It is an object of the present invention to provide for an improved grating writing system.
In accordance with a first aspect of the present invention, there is provided a method of forming a complete grating structure on a photosensitive waveguide comprising the steps of: (a) writing an initial portion of the grating structure on the waveguide; (b) testing optical properties of the initial portion to determine a series of parameters of the initial portion; (c) utilizing the parameters as a feedback to alter the characteristics of a subsequently written portion of the grating structure to provide for an improved form of grating structure; (d) iterating the steps (a) to (c) so as to form the complete grating structure.
The writing can be performed utilizing a coherence pattern formed from the interference of two coherent beams on the waveguide. The characteristics can include the intensity or phase of the subsequently written portion. The testing may include determining the spectral reflectance transmittance, or group delay response of the initial portion and of subsequently written portions.
The step (a) further can comprise the step of locally perturbing the intensity, phase or frequency of the grating structure and the step (b) can comprise measuring the local perturbation. The local perturbation can comprise a periodic modulation and the testing step further can comprise measuring sum and difference frequencies for the modulation.
The testing can comprise averaging portions of the reflectance spectrum, transmittance spectrum and group delay spectrum of the initial portion and of subsequently written portions.
Notwithstanding any other forms which may fall within the scope of the present invention, preferred forms of the invention will now be described, by way of example only, with reference to the accompanying drawings in which:
FIG. 1 illustrates schematically the arrangement of a first embodiment of the present invention; and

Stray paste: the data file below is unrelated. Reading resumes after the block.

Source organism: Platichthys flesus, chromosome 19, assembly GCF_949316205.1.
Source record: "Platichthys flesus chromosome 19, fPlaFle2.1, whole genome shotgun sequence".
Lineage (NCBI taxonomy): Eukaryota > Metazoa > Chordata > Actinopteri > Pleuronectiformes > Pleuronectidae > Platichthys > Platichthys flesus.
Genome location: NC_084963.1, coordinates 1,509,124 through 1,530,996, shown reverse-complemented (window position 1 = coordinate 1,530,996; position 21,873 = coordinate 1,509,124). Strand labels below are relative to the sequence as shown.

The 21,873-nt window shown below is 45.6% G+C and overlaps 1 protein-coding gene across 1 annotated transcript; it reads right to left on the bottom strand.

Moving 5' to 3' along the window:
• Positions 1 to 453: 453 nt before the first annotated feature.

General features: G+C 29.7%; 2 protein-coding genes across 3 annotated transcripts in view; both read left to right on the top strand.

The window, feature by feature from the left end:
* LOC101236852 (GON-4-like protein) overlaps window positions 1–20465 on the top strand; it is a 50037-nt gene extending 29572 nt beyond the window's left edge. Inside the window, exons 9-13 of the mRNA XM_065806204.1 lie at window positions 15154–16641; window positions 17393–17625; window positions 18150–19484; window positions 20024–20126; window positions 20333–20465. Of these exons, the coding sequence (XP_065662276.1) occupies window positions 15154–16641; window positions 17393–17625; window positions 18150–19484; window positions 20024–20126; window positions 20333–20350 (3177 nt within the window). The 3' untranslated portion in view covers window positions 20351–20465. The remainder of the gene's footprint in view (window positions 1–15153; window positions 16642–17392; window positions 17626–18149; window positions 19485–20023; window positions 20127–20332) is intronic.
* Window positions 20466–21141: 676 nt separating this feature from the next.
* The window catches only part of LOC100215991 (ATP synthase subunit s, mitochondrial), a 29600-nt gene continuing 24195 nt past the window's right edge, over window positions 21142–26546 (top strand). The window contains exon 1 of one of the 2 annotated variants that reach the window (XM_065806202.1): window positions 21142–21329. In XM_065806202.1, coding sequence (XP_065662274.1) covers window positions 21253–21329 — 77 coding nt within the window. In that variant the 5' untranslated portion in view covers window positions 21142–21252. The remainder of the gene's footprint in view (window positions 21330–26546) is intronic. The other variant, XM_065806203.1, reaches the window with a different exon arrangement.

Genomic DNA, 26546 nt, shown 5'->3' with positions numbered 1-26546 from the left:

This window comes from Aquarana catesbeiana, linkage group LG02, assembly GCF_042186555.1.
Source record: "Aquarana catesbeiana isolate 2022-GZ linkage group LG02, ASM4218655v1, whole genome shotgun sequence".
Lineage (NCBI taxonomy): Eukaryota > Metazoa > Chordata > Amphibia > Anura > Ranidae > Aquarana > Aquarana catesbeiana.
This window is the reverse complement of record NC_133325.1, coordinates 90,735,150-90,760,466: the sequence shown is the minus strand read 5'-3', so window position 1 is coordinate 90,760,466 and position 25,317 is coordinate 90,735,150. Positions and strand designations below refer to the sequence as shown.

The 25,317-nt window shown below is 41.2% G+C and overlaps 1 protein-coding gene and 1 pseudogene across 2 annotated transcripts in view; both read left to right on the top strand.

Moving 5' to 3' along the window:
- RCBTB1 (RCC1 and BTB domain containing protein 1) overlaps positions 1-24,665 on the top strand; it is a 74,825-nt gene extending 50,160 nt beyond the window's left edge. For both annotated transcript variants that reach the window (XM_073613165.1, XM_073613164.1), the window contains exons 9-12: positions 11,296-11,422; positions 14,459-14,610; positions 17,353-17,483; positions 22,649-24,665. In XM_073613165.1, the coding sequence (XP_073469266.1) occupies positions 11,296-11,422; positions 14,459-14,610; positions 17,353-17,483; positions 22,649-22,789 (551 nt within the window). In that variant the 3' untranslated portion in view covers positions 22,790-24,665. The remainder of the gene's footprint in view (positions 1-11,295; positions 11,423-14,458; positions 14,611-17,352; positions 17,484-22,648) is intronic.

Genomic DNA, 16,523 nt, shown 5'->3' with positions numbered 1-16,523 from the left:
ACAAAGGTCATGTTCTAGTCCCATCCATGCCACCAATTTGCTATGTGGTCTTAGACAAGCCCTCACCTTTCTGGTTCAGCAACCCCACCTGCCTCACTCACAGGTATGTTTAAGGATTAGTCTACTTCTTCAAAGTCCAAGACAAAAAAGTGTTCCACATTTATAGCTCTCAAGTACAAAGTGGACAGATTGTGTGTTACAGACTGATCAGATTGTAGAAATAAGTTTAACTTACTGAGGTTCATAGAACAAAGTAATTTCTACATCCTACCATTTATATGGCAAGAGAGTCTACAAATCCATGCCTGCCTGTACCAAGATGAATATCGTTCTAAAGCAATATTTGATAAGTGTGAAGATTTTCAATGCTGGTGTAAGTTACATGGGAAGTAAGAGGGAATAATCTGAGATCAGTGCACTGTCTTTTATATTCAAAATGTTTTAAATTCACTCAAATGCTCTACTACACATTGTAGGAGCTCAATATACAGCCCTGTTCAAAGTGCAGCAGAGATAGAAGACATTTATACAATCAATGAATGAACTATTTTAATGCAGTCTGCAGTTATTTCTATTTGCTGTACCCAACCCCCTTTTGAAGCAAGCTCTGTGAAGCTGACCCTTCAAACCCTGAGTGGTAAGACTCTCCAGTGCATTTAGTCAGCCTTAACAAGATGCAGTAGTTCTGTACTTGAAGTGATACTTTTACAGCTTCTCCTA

FIG. 2 illustrates and arrangement of a second embodiment of the present invention.
In the preferred embodiment, the process of writing of a grating structure is monitored via a feedback loop and the feedback loop is utilised to alter the writing parameters so as to provide for a high quality grating structure.
In the known systems aforementioned, the grating writing system is utilised to write a local region of the grating and various techniques disclosed in the aforementioned applications are utilised to extend the grating structure. When utilising these methods, a local region of the grating is typically written to give a local Bragg wavelength L(z) of a strength K(z). The desired wavelength of L(z) can be set by the control of the interferometric arrangement and the strength K(z) can be determined by the residence time of the writing beam on the fibre in addition to the writing beam strength.
With any physical arrangement however certain errors are likely to occur due to the non-ideal conditions. For example, variations in the interferometer may give an error in the pitch. Variations in the laser properties and the propagating mode effective index are also likely to cause further noise. These variations are generally not predictable and may have significant effects in the grating properties, for example in the Q of a high finesse cavity or the group delay ripple of a dispersion compensator. These errors will lead to an actual Bragg wavelength L'(z) and strength K'(z). Hence the error δL(z) and δK(z) can be given as follows:
In the embodiment of the invention a feedback loop is provided so as to provide for an ongoing monitoring of the state of the grating structure. The feedback loop can be utilised in many different ways but preferably is provided in a real time manner so as to modify the written spectrum to provide for an improved result.